Former Minneapolis Police officer Derek Chauvin knelt on George Floyd for 9 minutes and 29 seconds, prosecutors said Monday, correcting the 8:46 timing that has become a symbol of police brutality.
In opening statements of Chauvin’s criminal trial, prosecuting attorney Jerry Blackwell repeatedly emphasized the new 9:29 timing, telling jurors they were the “three most important numbers in this case.”
He broke down the timing of Chauvin’s kneeling into three sections: 4 minutes and 45 seconds as Floyd cried out for help, 53 seconds as Floyd flailed due to seizures and 3 minutes and 51 seconds as Floyd was non-responsive.
Chauvin’s defense similarly accepted the new timing as accurate to support its own arguments.
“The evidence is far greater than 9 minutes and 29 seconds,” attorney Eric Nelson said in his opening, noting the many interviews and documents that he said would prove Chauvin is not guilty.
The 43-second difference between 8:46 and 9:29 has little impact on the case itself, but the 8:46 number had taken on a power of its own since Floyd died under Chauvin’s knee on May 25, 2020.
Protesters, including Democratic members of Congress, have held moments of silence for 8 minutes and 46 seconds, kneelings and “die-ins.” Comedian Dave Chappelle released a standup special about police violence and anti-Black racism titled simply “8:46.” The number even has its own Wikipedia page.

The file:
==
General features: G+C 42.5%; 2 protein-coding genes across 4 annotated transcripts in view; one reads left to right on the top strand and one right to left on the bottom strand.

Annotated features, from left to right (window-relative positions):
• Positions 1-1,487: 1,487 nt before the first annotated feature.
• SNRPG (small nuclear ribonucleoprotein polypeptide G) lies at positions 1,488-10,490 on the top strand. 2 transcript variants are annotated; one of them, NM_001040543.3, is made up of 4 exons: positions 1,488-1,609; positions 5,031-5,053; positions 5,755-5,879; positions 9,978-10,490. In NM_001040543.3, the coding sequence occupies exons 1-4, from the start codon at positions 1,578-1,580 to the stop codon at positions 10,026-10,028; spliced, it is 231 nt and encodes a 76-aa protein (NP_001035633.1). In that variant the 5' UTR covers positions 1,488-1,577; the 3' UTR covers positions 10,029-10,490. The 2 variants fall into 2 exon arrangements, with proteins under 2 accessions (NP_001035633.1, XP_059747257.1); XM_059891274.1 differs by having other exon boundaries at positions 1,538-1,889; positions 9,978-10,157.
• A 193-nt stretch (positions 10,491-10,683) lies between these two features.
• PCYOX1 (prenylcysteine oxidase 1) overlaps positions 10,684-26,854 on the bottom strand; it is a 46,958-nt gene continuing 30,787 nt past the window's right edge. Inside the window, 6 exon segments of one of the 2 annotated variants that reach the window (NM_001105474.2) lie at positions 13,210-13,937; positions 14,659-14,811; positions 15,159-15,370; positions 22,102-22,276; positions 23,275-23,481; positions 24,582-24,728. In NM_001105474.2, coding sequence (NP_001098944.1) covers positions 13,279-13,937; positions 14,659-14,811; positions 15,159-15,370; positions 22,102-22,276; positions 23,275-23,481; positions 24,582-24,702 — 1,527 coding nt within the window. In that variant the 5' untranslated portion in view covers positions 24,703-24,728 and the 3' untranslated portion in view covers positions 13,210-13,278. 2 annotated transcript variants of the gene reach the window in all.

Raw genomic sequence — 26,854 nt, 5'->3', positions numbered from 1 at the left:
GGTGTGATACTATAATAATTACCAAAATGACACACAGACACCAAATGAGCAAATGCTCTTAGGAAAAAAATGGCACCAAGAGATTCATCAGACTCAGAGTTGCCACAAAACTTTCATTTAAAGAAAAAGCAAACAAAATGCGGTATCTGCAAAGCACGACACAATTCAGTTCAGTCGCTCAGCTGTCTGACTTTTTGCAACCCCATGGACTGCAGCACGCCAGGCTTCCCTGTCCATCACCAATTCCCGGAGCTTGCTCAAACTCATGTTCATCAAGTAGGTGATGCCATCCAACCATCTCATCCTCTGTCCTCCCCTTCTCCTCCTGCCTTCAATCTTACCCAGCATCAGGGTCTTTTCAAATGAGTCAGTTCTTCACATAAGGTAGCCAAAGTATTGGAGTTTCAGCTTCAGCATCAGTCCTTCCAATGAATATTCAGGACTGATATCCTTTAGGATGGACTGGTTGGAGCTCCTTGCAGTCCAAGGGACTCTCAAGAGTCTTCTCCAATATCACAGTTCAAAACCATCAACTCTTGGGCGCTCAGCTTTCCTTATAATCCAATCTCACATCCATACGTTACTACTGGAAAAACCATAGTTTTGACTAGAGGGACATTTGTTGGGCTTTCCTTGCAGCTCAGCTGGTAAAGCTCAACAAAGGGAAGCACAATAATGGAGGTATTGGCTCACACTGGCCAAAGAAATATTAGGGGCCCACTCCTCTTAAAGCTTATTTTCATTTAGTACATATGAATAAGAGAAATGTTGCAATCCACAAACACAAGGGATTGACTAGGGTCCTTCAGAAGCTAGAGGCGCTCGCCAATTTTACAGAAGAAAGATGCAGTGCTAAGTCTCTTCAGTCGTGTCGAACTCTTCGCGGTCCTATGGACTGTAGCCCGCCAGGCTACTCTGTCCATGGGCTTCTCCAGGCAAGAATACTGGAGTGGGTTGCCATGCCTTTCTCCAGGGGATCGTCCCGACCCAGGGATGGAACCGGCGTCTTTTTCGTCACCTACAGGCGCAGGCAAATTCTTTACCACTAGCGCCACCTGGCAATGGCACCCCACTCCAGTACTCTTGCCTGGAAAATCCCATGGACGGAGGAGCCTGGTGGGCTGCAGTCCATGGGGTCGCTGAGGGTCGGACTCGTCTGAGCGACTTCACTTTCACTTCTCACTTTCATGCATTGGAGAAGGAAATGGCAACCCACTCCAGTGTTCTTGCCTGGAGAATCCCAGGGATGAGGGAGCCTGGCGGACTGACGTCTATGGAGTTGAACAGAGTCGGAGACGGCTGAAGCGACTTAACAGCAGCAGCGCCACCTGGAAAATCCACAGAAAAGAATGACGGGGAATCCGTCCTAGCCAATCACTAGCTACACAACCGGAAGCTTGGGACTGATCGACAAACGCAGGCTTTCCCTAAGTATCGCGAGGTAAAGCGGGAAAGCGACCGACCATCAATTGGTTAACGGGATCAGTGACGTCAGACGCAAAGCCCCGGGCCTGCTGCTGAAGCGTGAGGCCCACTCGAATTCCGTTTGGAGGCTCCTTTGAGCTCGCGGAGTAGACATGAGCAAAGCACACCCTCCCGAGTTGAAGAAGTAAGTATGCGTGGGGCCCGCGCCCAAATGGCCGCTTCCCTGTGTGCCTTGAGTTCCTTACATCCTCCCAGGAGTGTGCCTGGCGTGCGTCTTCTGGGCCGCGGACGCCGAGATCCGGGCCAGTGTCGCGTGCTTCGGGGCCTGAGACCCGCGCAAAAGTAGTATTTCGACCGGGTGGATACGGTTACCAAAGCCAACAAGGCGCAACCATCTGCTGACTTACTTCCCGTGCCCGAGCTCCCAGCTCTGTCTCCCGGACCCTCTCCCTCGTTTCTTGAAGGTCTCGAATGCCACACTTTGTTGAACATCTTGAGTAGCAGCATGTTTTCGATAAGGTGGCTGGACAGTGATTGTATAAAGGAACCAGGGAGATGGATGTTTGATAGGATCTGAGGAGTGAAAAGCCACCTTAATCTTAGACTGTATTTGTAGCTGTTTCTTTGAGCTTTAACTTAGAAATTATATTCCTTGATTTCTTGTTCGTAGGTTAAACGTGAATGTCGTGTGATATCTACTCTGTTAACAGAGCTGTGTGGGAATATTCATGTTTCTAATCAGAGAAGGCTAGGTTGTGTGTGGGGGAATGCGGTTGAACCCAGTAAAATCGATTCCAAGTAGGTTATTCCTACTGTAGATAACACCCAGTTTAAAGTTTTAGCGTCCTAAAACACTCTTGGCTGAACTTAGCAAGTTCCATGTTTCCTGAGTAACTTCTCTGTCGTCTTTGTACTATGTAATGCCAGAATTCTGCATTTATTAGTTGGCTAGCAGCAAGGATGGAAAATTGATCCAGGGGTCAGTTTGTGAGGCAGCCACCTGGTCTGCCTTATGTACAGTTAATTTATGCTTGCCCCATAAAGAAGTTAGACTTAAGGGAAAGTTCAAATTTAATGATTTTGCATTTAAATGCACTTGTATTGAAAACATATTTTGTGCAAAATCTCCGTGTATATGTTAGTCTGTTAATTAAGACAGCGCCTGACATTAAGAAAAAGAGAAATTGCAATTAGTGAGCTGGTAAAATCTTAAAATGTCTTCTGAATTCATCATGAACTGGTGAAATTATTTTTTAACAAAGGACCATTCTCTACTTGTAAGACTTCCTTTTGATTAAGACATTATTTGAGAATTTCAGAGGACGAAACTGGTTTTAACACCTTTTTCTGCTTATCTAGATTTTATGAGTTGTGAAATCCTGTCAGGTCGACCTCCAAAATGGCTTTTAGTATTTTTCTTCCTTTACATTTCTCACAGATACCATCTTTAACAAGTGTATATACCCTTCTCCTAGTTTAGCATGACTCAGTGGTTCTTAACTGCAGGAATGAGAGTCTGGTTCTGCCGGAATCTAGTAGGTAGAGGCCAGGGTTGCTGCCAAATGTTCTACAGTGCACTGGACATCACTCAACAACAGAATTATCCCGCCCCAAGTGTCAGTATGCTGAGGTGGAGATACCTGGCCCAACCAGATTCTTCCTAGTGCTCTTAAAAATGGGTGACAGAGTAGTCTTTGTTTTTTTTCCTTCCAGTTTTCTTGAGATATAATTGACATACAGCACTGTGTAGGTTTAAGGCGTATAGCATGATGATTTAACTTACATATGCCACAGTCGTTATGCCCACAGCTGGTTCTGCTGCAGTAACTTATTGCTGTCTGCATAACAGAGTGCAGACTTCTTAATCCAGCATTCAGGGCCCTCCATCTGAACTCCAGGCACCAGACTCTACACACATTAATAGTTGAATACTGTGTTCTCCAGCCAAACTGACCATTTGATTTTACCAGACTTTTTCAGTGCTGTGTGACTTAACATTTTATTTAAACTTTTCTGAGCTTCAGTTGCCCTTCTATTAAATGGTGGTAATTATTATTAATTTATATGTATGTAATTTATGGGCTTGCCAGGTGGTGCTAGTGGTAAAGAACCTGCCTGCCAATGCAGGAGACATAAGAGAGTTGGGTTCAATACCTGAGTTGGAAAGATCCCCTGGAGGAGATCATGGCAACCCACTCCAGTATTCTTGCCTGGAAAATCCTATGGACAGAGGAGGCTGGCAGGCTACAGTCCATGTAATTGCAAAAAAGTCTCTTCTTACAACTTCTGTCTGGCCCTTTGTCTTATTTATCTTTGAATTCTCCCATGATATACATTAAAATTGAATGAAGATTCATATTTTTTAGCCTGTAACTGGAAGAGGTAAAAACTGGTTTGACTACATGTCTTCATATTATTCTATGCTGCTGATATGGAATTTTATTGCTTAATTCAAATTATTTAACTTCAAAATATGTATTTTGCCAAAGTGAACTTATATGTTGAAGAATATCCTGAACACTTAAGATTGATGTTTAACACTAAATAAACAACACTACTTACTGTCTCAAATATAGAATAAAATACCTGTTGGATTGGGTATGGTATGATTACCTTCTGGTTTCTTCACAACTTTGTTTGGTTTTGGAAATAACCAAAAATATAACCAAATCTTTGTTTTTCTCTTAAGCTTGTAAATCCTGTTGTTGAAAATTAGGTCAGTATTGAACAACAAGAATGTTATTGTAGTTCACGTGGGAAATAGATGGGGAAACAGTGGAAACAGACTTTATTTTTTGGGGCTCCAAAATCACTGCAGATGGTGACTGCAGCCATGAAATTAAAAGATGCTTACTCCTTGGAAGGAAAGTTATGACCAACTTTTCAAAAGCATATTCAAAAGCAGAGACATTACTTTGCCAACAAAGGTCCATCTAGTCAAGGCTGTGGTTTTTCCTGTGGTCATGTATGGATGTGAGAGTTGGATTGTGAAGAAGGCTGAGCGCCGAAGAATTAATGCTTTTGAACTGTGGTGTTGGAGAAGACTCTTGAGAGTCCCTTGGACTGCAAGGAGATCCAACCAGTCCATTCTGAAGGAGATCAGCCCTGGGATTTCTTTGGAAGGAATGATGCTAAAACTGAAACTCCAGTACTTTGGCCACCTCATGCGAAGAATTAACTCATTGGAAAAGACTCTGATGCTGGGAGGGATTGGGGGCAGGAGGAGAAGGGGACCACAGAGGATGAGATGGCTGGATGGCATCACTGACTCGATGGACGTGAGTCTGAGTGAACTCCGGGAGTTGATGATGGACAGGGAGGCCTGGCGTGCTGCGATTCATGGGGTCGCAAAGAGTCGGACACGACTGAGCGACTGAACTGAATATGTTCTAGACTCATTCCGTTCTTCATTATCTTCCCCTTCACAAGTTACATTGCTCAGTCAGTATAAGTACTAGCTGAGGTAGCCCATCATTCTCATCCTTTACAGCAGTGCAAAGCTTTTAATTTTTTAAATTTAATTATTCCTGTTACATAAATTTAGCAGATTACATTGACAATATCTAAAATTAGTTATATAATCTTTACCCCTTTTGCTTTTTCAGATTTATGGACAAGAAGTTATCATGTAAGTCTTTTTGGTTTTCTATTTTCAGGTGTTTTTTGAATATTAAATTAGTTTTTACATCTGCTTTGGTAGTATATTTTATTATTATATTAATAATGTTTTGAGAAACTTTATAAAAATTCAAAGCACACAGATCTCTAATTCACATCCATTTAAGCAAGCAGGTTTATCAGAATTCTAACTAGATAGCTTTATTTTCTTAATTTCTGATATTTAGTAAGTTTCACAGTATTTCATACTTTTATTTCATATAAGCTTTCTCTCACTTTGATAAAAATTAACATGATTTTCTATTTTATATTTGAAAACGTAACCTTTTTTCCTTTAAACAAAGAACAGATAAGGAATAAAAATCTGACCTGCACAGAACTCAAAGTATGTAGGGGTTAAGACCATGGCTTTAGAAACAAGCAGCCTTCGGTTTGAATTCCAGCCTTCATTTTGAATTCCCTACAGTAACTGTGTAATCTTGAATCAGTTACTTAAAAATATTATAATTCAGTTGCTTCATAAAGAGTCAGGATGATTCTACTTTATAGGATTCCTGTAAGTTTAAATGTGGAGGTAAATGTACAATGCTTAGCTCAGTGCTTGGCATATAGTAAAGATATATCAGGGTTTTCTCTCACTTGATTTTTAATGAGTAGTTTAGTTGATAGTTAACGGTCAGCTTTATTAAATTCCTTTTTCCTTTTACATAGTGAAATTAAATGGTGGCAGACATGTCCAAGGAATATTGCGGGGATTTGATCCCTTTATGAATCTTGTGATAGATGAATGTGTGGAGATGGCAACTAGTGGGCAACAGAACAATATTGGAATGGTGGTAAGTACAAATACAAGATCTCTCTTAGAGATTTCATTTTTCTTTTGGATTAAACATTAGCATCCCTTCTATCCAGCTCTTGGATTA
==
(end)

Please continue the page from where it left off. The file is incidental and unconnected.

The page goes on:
And just minutes before the trial began Monday, members of Floyd’s family and allies, including Rev. Al Sharpton and attorney Benjamin Crump, went down on one knee for 8:46 to commemorate his death.
The Hennepin County Attorney’s Office has now corrected that timing several times.
The 8:46 timing initially was included in a criminal complaint against Chauvin.
That number was based on bystander video of Floyd’s death that went viral and led to public outrage. The video, which is over 10 minutes long in all, begins with Chauvin already on Floyd’s neck, so it was not immediately clear how long he had been on Floyd prior to the video’s start.
In June, weeks after the initial complaint, the Hennepin County Attorney’s Office told CNN that Chauvin actually had his knee on Floyd for 7 minutes and 46 seconds.
“These kinds of technical matters can be handled in future amendments to the criminal complaint if other reasons make it necessary to amend the complaint between now and any trials,” the county said in a statement, adding the error “made no difference” in the decision to charge the former officer.
Evidence from the officers’ body cameras released in later months led to the the timing of over 9 minutes.